It makes sense that Phedre would use the name of the person that she considers her only friend as her “safe word.” But (much like with Delaunay) I don’t really have a sense of what Hyacinthe has done to earn her devotion. He’s been someone she visits over the years. He’s been someone she enjoys spending time with, but I don’t have a sense of a deeper emotional connection. That’s a problem, becaus I definitely feel like I should.

Last but not least, the big week one check-in: are you still in?


Information for anyone who wants to join in:

The Schedule

Discussions will begin from today (Thursday 3rd September):

  • Week One | Beginning through end Chapter Sixteen hosted at There’s Always Room For One More
  • Week Two | Chapter Seventeen – Thirty-one hosted by Susan at Dab of Darkness
  • Week Three | Chapter Thirty-two – Forty-seven hosted by Zezee with Books
  • Week Four | Chapter Forty-eight – Sixty-one hosted by Mayri at Book Forager
  • Week Five | Chapter Sixty-two – Seventy-nine hosted by Peat Long
  • Week Six |Chapter Eighty through the end hosted by Lisa at Dear Geek Place

If you feel like joining in, you can comment/discuss along with us via each host’s blog post; in the Goodreads group with a link to your own post; or on Twitter, tagging @wyrdandwonder and using the hashtag #ReadAsThouWilt.

You can read at your own pace, but please bear in mind that some participants are first-time readers, and be mindful of any spoilers beyond each week’s chapters. Likewise, if you don’t keep up with the schedule but still want to read and discuss, we’ll be ready when you are! More guidelines than rules, as the piratical saying goes…


20 thoughts on “Read As Thou Wilt: Kushiel’s Dart Read Along (Pt. 1)

  1. Pingback: Read-along: Kushiel’s Dart – week one

  2. It does get off to a slow start, doesn’t it? Big emphasis on little details – we’ve really had such a zoomed in view of the world because Phèdre (weird though it seems to say so given her sexual maturity) has had such a sheltered life so far. I must admit I’ve felt a bit overwhelmed by all the character names thrown at me, even though I recognise some from previous rereads – although a lot of that has been “you’re significant, but I can’t remember why/how” – but not to the point of going back to check in the Dramatis Personae. I sort of feel those belong as an appendix, but I must admit that when they’re presented at the end I never find them if I’m reading an ebook.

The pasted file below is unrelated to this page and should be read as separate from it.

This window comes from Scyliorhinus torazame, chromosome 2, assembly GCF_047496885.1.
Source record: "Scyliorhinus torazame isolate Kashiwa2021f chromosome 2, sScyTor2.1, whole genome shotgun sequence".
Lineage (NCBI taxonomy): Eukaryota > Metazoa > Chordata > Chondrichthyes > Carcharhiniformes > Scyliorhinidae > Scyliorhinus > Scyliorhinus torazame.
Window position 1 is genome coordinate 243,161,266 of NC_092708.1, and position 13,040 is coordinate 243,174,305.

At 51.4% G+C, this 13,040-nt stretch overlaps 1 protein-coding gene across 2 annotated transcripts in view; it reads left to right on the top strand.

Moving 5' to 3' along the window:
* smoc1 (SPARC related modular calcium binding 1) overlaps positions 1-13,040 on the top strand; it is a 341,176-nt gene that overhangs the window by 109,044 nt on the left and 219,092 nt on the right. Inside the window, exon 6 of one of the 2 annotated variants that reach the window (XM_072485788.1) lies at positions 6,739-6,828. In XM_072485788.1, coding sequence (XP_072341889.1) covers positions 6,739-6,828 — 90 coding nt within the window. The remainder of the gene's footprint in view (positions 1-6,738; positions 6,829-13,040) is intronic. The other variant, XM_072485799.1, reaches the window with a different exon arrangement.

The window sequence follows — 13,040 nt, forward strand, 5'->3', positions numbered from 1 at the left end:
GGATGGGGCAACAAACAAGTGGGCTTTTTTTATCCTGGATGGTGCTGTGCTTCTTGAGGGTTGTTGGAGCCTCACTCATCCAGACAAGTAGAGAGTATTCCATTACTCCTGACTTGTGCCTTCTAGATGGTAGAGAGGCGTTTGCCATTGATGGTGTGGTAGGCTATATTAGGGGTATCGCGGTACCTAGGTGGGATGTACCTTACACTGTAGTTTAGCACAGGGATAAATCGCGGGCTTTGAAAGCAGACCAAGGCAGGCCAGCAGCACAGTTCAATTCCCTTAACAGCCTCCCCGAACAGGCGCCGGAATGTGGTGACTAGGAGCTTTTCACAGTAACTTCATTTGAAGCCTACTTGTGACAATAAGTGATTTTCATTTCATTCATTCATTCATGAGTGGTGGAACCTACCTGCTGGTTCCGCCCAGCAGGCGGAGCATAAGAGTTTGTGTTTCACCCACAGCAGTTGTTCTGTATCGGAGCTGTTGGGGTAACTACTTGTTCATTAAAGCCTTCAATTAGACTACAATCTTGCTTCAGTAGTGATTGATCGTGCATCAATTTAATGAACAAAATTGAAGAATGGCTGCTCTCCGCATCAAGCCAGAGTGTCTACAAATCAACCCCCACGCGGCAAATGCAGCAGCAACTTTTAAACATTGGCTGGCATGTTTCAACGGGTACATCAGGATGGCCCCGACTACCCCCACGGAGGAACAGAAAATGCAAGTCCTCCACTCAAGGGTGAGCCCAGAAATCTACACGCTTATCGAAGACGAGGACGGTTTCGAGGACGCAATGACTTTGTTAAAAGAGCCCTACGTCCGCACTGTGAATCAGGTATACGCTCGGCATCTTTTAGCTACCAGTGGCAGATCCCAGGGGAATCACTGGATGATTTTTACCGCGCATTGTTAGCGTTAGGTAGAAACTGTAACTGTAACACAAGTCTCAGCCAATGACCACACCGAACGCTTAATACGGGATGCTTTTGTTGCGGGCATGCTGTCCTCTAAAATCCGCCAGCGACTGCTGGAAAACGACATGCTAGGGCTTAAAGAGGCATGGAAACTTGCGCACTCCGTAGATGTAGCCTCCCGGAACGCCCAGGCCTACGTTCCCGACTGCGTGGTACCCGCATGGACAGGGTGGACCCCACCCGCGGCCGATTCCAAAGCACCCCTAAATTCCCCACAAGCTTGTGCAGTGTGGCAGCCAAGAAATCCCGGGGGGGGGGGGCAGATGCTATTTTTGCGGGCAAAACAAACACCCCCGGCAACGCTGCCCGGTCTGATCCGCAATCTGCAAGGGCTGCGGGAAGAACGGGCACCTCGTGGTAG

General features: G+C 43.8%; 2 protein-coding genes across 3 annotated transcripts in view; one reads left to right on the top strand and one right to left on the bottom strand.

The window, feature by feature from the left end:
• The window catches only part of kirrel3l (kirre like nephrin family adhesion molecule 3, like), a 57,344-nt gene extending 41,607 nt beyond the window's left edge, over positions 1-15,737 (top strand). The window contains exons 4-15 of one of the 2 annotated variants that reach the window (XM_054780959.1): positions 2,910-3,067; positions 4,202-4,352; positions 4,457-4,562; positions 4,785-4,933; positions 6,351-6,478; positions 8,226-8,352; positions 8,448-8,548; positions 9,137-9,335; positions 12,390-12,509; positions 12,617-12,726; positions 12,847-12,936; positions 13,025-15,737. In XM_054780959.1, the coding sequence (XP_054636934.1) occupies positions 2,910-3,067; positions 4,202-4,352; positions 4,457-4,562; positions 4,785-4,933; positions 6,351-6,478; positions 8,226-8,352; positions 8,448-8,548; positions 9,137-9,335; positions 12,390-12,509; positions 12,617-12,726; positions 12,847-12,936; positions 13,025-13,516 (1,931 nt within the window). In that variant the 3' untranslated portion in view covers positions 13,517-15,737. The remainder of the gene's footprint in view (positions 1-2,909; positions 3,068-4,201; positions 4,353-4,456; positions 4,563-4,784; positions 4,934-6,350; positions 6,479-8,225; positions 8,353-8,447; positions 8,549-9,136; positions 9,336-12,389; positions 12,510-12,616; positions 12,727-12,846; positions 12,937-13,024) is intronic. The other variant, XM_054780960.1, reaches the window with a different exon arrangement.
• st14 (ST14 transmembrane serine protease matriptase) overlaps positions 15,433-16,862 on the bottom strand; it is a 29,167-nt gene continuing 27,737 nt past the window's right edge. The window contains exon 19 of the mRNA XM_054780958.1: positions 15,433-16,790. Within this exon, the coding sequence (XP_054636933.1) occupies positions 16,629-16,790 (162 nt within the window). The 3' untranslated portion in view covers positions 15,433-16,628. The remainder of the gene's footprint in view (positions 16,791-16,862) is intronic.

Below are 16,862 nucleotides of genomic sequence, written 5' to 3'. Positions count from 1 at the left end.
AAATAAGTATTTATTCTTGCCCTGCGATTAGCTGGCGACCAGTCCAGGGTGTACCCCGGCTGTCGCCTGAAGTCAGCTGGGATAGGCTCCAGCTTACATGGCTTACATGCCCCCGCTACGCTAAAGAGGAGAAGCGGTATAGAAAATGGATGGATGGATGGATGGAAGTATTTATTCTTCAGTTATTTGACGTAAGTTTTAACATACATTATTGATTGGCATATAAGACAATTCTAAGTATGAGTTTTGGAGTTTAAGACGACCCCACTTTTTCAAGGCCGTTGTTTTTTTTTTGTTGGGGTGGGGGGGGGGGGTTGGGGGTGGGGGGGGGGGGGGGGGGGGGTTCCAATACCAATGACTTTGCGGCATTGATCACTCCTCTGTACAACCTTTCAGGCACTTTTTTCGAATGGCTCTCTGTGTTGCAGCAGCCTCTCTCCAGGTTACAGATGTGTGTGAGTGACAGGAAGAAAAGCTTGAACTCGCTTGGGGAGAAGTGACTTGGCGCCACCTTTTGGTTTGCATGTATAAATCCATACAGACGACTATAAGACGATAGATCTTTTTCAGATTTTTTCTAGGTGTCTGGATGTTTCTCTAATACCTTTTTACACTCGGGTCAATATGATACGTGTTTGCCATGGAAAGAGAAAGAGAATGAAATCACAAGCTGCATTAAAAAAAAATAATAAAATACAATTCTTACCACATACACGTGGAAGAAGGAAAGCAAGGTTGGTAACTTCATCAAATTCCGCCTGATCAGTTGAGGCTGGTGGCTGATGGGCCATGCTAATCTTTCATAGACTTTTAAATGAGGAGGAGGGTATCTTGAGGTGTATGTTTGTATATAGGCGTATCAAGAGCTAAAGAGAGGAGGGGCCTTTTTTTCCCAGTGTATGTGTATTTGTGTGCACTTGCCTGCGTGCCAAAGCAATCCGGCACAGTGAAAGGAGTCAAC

It’s interesting to reread after many years – I’m definitely looking askance at the Night Court this read, but also surprised myself by finding young Phèdre so naive (which makes sense, but… I’d not remembered her that way).

    Liked by 1 person

  3. I’m so glad you are giving this book a chance even though it hasn’t wowed you with the first section. And you’re right about the infodumps. I love this story but even I can sometimes sigh a little with the few lengthy infodumps we have. As for the politics, the story does a good job of untangling that and laying it out clearly as the story unfolds.

    Liked by 1 person

    • That’s what I’ve been hoping. I think that as I have a better sense of the world of the story some of the politics will start to make a bit more sense. I think a lot of epic fantasy does this info-dump with the world-building fairly early on and it’s just the stuff that you have to get through, before we get to the good stuff! I do feel that now there are interesting characters and situations being laid out now.

      Liked by 1 person

  4. I think I agree with every single one of your points (other than maps – I love maps!). I found the opening 150 pages a very slow experience where a lot of information was unceremoniously dumped on me in quite tiresome, florid language.

    I find the indentured servitude more akin to slavery and the Houses openly groom small children into the position of sex workers. I did love the idea that sex work was a respected and valued profession but the execution made me more than a little uncomfortable.

    I’m hoping that with the advent of Phèdre’s adult life some of these issues will go away and we’ll be left more ‘in the moment’.

    Liked by 1 person

  5. Pingback: Read-along: Kushiel’s Dart – week two

  6. Pingback: Read As Thou Wilt: Kushiel’s Dart Read Along (Pt. 2) | Fran Laniado- Author

  7. Pingback: Read-along: Kushiel’s Dart – week three

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  9. Pingback: Read-along: Kushiel’s Dart – week four

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  11. Pingback: Read-along: Kushiel’s Dart – week five

  12. Pingback: Read As Thou Wilt: Kushiel’s Dart Read Along (Pt. 5) | Fran Laniado- Author

  13. Pingback: Read-along: Kushiel’s Dart – week six

  14. Pingback: Read As Thou Wilt: Kushiel’s Dart Read Along (Pt. 6) | Fran Laniado- Author